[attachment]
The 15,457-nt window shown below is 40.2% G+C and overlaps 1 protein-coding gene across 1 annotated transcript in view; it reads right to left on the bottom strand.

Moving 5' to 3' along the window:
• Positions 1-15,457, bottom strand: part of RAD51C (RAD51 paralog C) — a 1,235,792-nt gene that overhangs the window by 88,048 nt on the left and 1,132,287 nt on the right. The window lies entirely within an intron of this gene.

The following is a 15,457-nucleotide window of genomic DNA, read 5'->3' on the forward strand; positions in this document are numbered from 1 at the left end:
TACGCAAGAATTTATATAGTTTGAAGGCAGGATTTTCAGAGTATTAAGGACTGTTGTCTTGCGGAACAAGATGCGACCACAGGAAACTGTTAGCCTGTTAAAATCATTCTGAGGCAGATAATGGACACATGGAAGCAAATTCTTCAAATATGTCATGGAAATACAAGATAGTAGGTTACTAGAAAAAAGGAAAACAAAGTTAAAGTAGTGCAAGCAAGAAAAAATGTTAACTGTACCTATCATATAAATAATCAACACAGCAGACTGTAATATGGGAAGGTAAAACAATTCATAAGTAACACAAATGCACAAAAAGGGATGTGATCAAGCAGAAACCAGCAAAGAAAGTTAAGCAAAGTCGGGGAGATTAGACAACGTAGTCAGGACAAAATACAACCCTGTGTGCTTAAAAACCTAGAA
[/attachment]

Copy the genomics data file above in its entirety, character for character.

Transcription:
The 15,457-nt window shown below is 40.2% G+C and overlaps 1 protein-coding gene across 1 annotated transcript in view; it reads right to left on the bottom strand.

Moving 5' to 3' along the window:
• Positions 1-15,457, bottom strand: part of RAD51C (RAD51 paralog C) — a 1,235,792-nt gene that overhangs the window by 88,048 nt on the left and 1,132,287 nt on the right. The window lies entirely within an intron of this gene.

The following is a 15,457-nucleotide window of genomic DNA, read 5'->3' on the forward strand; positions in this document are numbered from 1 at the left end:
TACGCAAGAATTTATATAGTTTGAAGGCAGGATTTTCAGAGTATTAAGGACTGTTGTCTTGCGGAACAAGATGCGACCACAGGAAACTGTTAGCCTGTTAAAATCATTCTGAGGCAGATAATGGACACATGGAAGCAAATTCTTCAAATATGTCATGGAAATACAAGATAGTAGGTTACTAGAAAAAAGGAAAACAAAGTTAAAGTAGTGCAAGCAAGAAAAAATGTTAACTGTACCTATCATATAAATAATCAACACAGCAGACTGTAATATGGGAAGGTAAAACAATTCATAAGTAACACAAATGCACAAAAAGGGATGTGATCAAGCAGAAACCAGCAAAGAAAGTTAAGCAAAGTCGGGGAGATTAGACAACGTAGTCAGGACAAAATACAACCCTGTGTGCTTAAAAACCTAGAA